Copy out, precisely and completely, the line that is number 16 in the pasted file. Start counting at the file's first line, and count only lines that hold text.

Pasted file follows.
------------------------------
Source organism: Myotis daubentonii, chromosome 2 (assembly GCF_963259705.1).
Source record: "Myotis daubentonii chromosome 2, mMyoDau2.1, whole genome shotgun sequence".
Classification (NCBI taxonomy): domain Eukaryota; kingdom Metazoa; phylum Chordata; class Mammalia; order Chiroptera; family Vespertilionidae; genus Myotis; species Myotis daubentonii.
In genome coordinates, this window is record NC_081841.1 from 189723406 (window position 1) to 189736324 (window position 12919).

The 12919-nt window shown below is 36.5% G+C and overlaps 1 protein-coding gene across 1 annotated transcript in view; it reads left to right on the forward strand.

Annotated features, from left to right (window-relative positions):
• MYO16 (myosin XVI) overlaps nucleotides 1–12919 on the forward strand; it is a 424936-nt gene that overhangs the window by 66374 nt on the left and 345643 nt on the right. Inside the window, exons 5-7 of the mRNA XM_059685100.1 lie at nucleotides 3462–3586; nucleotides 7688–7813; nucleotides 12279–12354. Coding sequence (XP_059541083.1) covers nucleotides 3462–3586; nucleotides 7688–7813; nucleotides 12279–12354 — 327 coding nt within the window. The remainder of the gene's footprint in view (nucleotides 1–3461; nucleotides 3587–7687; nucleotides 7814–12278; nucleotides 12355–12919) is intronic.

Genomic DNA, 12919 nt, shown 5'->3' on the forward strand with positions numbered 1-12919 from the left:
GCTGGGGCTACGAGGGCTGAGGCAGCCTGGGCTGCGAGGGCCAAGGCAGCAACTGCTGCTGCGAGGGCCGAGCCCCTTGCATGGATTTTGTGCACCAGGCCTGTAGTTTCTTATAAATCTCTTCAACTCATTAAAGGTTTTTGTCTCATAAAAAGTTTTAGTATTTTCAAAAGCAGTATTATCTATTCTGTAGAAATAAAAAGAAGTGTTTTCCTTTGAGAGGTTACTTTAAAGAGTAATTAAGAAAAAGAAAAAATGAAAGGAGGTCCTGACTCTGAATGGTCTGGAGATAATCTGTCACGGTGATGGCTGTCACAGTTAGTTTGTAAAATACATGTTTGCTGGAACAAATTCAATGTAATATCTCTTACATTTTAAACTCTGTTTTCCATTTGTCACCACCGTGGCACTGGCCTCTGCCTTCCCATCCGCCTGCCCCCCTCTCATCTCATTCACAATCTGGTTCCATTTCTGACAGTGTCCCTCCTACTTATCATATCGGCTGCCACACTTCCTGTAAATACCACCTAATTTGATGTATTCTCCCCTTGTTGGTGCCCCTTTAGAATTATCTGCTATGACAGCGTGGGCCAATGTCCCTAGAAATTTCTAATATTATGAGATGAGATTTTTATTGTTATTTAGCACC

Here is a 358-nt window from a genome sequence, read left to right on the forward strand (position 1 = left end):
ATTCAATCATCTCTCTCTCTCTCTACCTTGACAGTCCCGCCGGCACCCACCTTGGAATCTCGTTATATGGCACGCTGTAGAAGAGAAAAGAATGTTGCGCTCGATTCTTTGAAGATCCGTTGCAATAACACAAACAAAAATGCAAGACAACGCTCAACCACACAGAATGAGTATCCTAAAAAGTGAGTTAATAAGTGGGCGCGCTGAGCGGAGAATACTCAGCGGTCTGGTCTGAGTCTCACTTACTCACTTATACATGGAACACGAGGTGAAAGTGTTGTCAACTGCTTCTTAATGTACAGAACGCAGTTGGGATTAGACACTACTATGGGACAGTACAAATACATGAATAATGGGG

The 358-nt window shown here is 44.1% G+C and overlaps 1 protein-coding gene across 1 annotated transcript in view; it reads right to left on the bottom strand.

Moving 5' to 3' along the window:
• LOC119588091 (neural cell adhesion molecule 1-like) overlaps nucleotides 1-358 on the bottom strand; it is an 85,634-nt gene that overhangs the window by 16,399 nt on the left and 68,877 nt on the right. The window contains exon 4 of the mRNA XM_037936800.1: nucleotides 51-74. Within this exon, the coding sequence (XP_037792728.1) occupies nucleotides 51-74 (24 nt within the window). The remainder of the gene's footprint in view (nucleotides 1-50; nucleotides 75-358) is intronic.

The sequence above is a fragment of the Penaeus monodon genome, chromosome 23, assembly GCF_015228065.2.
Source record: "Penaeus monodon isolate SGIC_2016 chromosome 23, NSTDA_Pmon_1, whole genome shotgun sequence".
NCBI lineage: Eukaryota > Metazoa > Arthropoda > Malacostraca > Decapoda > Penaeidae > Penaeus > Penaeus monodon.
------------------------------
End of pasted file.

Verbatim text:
Source record: "Penaeus monodon isolate SGIC_2016 chromosome 23, NSTDA_Pmon_1, whole genome shotgun sequence".